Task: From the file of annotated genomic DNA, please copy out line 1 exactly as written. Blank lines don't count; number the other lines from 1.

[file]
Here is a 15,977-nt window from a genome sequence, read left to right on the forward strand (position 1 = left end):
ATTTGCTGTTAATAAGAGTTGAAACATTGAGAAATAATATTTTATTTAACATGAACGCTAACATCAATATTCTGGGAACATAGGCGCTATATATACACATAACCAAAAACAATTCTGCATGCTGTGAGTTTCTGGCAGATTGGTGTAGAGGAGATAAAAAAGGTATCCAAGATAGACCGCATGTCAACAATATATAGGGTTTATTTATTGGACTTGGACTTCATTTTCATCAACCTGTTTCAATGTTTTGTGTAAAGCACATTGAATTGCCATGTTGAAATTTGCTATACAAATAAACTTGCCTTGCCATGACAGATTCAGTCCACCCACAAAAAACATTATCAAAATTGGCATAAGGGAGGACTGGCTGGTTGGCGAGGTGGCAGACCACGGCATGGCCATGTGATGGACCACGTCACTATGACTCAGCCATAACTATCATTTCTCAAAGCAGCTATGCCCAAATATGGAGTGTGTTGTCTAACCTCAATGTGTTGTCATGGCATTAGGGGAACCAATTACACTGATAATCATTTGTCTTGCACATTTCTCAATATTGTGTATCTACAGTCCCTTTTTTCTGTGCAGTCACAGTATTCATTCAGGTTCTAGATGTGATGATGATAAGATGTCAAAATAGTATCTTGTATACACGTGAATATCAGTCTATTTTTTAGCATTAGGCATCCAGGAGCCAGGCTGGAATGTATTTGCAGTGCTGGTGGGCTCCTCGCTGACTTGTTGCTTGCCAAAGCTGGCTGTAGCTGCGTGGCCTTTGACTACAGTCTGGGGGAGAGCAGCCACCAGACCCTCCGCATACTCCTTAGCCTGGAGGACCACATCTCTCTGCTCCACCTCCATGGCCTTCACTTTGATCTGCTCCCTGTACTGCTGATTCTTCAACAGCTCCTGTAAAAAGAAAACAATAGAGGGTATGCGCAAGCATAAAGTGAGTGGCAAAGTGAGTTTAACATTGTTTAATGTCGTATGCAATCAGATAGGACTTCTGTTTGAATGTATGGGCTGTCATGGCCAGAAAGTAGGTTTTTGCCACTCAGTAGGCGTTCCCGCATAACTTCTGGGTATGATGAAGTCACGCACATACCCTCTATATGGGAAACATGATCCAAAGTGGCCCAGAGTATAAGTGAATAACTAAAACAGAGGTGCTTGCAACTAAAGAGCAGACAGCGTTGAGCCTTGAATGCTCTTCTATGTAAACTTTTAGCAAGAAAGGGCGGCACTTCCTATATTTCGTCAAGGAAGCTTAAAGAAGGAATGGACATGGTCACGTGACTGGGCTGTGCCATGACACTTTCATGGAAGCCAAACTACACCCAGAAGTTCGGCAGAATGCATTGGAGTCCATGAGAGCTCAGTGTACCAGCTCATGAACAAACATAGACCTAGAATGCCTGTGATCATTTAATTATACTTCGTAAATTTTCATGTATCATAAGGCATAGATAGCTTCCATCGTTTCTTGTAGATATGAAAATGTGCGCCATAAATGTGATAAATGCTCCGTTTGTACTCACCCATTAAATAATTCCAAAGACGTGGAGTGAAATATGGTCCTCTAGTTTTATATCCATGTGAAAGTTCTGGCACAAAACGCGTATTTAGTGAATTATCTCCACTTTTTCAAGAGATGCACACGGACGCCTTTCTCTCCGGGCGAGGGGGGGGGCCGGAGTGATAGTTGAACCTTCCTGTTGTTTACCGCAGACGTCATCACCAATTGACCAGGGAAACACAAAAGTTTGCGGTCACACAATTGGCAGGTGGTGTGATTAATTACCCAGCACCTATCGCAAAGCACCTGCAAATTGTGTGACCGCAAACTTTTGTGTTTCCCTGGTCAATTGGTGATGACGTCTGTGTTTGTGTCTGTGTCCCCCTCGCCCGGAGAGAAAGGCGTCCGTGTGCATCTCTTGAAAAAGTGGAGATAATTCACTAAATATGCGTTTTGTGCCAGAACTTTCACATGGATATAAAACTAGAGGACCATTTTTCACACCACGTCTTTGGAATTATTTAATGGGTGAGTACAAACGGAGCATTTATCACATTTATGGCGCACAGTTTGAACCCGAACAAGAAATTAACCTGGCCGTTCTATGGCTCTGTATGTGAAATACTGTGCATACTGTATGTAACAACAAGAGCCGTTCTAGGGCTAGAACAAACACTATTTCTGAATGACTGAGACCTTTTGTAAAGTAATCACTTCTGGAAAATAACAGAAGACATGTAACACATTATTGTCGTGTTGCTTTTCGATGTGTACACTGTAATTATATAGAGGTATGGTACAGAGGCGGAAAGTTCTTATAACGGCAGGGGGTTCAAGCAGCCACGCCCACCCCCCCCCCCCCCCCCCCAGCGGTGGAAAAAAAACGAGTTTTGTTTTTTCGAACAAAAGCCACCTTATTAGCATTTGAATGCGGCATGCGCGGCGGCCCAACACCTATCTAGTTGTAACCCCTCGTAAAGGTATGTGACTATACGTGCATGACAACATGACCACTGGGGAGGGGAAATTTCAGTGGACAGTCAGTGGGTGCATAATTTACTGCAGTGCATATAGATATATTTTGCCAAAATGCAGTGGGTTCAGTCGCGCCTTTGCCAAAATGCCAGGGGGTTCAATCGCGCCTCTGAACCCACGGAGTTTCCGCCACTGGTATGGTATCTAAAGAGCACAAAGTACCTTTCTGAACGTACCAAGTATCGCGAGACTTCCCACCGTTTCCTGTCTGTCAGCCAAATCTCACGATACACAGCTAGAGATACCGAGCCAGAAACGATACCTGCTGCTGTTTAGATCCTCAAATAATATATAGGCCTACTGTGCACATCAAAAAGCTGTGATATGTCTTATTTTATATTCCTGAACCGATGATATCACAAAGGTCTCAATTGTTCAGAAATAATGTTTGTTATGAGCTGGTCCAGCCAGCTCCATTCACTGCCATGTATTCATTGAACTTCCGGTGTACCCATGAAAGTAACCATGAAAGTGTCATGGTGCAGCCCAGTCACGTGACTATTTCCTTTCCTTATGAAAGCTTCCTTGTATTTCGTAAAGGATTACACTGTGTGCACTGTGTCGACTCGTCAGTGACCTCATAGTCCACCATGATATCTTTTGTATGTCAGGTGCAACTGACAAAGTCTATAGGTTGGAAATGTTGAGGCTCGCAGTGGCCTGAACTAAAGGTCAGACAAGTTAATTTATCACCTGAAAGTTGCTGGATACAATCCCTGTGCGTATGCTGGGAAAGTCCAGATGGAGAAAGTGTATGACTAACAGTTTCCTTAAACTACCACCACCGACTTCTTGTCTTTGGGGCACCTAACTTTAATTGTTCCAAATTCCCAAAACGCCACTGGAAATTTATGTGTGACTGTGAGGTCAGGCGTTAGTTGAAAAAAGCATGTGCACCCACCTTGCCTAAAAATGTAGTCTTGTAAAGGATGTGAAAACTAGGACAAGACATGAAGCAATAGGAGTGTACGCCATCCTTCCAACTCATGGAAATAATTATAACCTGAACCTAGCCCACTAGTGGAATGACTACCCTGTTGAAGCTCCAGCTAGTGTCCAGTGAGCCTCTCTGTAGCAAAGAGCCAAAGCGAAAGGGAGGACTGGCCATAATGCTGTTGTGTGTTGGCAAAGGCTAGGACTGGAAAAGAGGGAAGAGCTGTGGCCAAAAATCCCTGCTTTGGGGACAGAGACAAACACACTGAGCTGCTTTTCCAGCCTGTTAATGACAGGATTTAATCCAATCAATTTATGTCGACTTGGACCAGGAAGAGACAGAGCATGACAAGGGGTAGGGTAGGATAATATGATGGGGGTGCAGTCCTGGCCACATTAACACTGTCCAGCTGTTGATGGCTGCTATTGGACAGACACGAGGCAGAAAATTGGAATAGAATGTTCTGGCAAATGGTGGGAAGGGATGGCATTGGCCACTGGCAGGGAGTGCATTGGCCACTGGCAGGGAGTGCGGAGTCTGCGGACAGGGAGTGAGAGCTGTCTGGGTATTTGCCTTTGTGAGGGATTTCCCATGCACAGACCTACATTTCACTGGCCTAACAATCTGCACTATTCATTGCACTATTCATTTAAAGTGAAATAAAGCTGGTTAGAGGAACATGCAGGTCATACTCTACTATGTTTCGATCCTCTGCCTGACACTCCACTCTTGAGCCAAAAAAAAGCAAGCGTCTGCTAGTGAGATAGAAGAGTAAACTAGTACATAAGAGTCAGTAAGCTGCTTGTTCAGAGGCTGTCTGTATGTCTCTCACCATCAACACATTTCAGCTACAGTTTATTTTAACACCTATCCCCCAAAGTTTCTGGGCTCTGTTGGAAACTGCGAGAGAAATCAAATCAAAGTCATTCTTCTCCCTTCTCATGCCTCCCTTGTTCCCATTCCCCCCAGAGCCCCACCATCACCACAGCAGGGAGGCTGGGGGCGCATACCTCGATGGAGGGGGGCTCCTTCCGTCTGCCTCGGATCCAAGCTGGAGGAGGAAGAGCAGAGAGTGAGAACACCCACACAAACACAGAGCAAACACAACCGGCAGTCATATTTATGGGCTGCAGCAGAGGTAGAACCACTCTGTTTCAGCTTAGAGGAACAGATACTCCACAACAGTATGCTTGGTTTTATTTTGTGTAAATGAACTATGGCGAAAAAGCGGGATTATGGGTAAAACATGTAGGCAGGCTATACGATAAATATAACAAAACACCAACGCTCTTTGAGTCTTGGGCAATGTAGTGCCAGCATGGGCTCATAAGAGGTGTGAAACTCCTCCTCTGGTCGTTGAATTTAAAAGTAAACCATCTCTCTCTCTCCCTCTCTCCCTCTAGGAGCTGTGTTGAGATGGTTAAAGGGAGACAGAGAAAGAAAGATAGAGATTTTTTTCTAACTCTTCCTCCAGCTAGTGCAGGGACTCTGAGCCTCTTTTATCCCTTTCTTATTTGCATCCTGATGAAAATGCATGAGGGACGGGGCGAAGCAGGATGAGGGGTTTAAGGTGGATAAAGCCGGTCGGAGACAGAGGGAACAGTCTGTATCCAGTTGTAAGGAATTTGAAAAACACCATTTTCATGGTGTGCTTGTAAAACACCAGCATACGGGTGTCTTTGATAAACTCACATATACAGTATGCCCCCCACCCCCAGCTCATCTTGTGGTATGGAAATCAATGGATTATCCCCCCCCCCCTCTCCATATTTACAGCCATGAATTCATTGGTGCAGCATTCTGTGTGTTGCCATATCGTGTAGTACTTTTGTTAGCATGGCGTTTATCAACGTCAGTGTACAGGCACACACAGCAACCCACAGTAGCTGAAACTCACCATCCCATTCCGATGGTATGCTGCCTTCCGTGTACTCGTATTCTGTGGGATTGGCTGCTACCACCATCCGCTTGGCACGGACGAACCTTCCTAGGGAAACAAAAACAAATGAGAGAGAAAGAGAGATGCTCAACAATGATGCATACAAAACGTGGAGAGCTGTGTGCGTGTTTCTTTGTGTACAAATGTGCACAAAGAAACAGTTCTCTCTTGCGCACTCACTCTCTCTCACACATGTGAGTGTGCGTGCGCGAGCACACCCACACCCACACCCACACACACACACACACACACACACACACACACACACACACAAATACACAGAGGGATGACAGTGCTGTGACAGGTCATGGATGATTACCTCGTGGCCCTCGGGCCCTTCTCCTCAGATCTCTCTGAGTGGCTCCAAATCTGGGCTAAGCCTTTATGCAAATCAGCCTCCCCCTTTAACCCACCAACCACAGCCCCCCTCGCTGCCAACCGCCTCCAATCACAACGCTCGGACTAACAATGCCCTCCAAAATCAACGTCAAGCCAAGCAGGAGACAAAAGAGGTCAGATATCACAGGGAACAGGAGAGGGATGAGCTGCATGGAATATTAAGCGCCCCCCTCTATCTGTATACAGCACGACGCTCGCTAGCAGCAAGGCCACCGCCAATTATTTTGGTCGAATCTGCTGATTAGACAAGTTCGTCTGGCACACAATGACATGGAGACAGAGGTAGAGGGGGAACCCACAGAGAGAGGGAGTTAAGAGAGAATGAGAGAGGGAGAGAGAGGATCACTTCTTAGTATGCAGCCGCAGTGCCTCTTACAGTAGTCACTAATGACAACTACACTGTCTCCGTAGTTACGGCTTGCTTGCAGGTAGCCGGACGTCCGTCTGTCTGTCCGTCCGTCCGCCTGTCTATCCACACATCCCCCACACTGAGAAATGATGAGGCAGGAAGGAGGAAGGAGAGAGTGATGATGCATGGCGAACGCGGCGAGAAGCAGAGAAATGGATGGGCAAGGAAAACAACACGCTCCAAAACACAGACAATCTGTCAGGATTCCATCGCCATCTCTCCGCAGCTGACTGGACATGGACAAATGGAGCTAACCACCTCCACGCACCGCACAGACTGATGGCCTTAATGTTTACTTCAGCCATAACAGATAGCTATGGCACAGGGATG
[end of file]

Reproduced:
Here is a 15,977-nt window from a genome sequence, read left to right on the forward strand (position 1 = left end):